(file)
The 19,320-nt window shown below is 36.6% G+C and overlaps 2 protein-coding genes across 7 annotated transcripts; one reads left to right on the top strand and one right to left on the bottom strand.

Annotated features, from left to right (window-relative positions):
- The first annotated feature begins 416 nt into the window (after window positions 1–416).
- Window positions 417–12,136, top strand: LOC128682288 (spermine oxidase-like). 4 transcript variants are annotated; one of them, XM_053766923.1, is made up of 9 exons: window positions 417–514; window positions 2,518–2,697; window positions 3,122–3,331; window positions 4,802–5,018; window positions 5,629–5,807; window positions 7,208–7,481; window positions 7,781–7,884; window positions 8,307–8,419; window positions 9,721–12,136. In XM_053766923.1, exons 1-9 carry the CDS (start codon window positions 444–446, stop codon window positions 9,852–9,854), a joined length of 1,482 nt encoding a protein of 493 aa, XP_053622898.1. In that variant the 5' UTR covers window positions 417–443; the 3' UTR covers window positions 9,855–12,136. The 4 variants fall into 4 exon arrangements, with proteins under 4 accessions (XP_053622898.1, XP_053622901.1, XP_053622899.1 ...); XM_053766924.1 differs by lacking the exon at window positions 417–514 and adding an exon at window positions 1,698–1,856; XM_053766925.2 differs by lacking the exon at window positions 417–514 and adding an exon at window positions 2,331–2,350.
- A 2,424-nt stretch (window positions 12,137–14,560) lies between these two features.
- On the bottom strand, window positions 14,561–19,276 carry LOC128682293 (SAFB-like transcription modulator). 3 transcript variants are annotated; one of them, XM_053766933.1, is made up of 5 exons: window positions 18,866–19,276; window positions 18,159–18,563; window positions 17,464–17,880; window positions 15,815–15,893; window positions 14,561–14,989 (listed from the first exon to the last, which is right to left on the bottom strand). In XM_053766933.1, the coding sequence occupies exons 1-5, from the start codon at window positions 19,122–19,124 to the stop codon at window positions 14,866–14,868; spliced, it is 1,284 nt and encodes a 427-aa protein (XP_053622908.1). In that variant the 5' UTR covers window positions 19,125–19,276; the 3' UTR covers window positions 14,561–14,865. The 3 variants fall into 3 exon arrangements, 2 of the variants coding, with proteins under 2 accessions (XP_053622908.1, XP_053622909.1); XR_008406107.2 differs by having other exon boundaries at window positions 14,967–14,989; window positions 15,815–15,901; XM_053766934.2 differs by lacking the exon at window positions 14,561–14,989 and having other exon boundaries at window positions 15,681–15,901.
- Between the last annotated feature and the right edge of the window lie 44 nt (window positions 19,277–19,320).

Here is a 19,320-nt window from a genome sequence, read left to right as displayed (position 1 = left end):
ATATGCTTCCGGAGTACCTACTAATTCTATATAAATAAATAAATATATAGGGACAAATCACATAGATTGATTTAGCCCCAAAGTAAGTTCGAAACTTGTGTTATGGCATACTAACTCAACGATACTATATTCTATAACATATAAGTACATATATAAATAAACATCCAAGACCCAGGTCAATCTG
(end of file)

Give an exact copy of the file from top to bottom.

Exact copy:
The 19,320-nt window shown below is 36.6% G+C and overlaps 2 protein-coding genes across 7 annotated transcripts; one reads left to right on the top strand and one right to left on the bottom strand.

Annotated features, from left to right (window-relative positions):
- The first annotated feature begins 416 nt into the window (after window positions 1–416).
- Window positions 417–12,136, top strand: LOC128682288 (spermine oxidase-like). 4 transcript variants are annotated; one of them, XM_053766923.1, is made up of 9 exons: window positions 417–514; window positions 2,518–2,697; window positions 3,122–3,331; window positions 4,802–5,018; window positions 5,629–5,807; window positions 7,208–7,481; window positions 7,781–7,884; window positions 8,307–8,419; window positions 9,721–12,136. In XM_053766923.1, exons 1-9 carry the CDS (start codon window positions 444–446, stop codon window positions 9,852–9,854), a joined length of 1,482 nt encoding a protein of 493 aa, XP_053622898.1. In that variant the 5' UTR covers window positions 417–443; the 3' UTR covers window positions 9,855–12,136. The 4 variants fall into 4 exon arrangements, with proteins under 4 accessions (XP_053622898.1, XP_053622901.1, XP_053622899.1 ...); XM_053766924.1 differs by lacking the exon at window positions 417–514 and adding an exon at window positions 1,698–1,856; XM_053766925.2 differs by lacking the exon at window positions 417–514 and adding an exon at window positions 2,331–2,350.
- A 2,424-nt stretch (window positions 12,137–14,560) lies between these two features.
- On the bottom strand, window positions 14,561–19,276 carry LOC128682293 (SAFB-like transcription modulator). 3 transcript variants are annotated; one of them, XM_053766933.1, is made up of 5 exons: window positions 18,866–19,276; window positions 18,159–18,563; window positions 17,464–17,880; window positions 15,815–15,893; window positions 14,561–14,989 (listed from the first exon to the last, which is right to left on the bottom strand). In XM_053766933.1, the coding sequence occupies exons 1-5, from the start codon at window positions 19,122–19,124 to the stop codon at window positions 14,866–14,868; spliced, it is 1,284 nt and encodes a 427-aa protein (XP_053622908.1). In that variant the 5' UTR covers window positions 19,125–19,276; the 3' UTR covers window positions 14,561–14,865. The 3 variants fall into 3 exon arrangements, 2 of the variants coding, with proteins under 2 accessions (XP_053622908.1, XP_053622909.1); XR_008406107.2 differs by having other exon boundaries at window positions 14,967–14,989; window positions 15,815–15,901; XM_053766934.2 differs by lacking the exon at window positions 14,561–14,989 and having other exon boundaries at window positions 15,681–15,901.
- Between the last annotated feature and the right edge of the window lie 44 nt (window positions 19,277–19,320).

Here is a 19,320-nt window from a genome sequence, read left to right as displayed (position 1 = left end):
ATATGCTTCCGGAGTACCTACTAATTCTATATAAATAAATAAATATATAGGGACAAATCACATAGATTGATTTAGCCCCAAAGTAAGTTCGAAACTTGTGTTATGGCATACTAACTCAACGATACTATATTCTATAACATATAAGTACATATATAAATAAACATCCAAGACCCAGGTCAATCTG